On Invisible Fish

On Invisible Fish

On invisible fish

I’m lucky enough to have a large pond in our garden; we’ve never had a pond before we moved here and I’m not sure I’d do without one now. There’s something deeply attractive aesthetically as well as environmentally about a pond; the two are intertwined as the pond brings a lot of wildlife into our sights. My heart sings (albeit briefly and its own rather quirky out-of-tune song) to see flocks of goldfinches coming to bathe, and the many other denizens of our garden coming to drink, bathe or possibly admire their own reflections.

And there are fish. We’ve put in several batches of goldfish, because they are beautiful and graceful and to me, a symbol of the soul. At the weekend, I was gifted with a bucket of fish from an old colleague whose mother’s pond had become too crowded. There were a dozen fish in the bucket, mostly golden ones, some with fan-tails swishing out behind them like gauzy scarves in a breeze, and as well as one lemony fish, there were two green fish. Identical in form to the golden ones, these two vanished like ghosts into the deep green waters; their colour makes them hard to see unless you know they are there. When we feed them, the green ones rise with the others and gobble up their pond sticks, before vanishing again. They are, to all intents and purposes, invisible.

But I know they are there and I keep an eye out for them, feeling something resembling joy when I spot one amid their flashier, more in-yer-face comrades. It’s made me think of those humans who have become invisible fishes; there, yet ignored mostly, because they lack the bright colours that are deemed essential to being noticed and admired. I think that as I age, I am becoming an invisible fish too, becoming unnoticed whether in so-called real life and in the virtual world too. Humans are drawn by the bright, the new, the shiny, and by bling; we look for innovation in our lives, and are driven to seek it by the unconscious pressures of the media, of our peers and of our own desires to be popular and up-to-date.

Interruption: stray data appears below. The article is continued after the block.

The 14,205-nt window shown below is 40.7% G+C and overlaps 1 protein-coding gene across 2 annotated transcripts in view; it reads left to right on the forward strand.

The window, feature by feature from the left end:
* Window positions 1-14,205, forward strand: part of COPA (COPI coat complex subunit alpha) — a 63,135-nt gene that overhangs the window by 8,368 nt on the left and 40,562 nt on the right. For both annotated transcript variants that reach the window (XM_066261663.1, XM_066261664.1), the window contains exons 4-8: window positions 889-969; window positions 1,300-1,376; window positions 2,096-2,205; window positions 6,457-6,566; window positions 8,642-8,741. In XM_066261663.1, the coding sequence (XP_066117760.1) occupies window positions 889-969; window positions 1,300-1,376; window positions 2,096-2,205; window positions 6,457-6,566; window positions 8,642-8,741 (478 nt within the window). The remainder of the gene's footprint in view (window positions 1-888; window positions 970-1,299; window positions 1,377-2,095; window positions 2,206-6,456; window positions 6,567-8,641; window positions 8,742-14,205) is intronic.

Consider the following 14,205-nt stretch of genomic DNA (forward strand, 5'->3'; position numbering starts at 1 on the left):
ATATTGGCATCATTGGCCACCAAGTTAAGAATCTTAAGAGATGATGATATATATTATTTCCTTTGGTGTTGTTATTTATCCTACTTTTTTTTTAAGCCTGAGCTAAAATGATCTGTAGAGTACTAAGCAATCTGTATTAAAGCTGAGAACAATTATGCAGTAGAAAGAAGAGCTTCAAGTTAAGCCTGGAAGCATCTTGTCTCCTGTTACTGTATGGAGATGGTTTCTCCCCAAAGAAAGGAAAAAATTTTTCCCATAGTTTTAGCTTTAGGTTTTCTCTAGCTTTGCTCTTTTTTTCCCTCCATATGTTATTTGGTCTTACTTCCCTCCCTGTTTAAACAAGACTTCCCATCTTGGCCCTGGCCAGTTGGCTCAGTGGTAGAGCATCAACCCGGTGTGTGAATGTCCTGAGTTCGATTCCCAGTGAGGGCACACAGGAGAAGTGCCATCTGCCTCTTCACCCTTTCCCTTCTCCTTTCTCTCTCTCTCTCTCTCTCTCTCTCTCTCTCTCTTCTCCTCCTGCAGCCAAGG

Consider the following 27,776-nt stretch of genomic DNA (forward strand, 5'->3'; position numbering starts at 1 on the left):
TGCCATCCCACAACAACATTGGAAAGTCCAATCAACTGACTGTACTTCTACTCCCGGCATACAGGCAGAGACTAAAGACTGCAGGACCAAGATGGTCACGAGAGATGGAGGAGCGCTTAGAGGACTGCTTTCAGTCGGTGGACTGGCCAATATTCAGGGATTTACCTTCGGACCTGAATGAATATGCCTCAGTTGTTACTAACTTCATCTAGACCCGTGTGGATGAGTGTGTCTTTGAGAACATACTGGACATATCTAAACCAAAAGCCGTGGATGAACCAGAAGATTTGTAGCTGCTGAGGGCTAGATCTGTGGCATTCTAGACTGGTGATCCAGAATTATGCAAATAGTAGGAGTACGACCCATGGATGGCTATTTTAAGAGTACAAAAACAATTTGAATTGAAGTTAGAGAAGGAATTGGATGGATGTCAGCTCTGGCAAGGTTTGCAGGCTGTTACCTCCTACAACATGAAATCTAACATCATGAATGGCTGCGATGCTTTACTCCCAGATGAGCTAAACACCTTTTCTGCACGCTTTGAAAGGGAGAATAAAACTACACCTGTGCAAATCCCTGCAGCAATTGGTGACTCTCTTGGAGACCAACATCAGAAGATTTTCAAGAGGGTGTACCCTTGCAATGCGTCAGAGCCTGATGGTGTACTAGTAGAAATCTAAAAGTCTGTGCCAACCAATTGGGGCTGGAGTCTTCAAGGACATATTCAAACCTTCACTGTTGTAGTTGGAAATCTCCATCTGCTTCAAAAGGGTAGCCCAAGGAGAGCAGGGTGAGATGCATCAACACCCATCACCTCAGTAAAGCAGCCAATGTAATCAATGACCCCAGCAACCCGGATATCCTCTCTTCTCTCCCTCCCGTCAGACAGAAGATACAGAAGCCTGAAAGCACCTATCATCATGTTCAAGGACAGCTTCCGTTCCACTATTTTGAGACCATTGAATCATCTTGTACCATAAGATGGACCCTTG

Yet the good old things, whether art, or literature, or music, or simply people do not go away because we turn away from them to chase the new and shiny things. Like the invisible fish in my pond, they remain themselves, unseen and unheeded perhaps, but still what they always were. You just need to know they are there so you can keep an eye out for them. I’ve often listed writers here whose work has dropped out of favour, or which has never hit the heights of popularity it deserves but I’d be interested if those who read this would like to share artists, writers, musicians and others whose work they love but who have become (or have always been) invisible fish.

golden fishes

golden fishes

Synchronous Fish

I walk along our stretch of beach a couple of times a week and have done in all weathers for the last three years. It’s never the same twice, and that’s why I love it. There’s hardly anyone there, often utterly deserted, or with a few fishermen with lines out to sea. Dogwalkers are often the only people you see and as the weather deepens into winter, only the really hardy venture out. The wind comes in off the North Sea tasting of Siberia and the waves are wild and high, even when there’s no storm.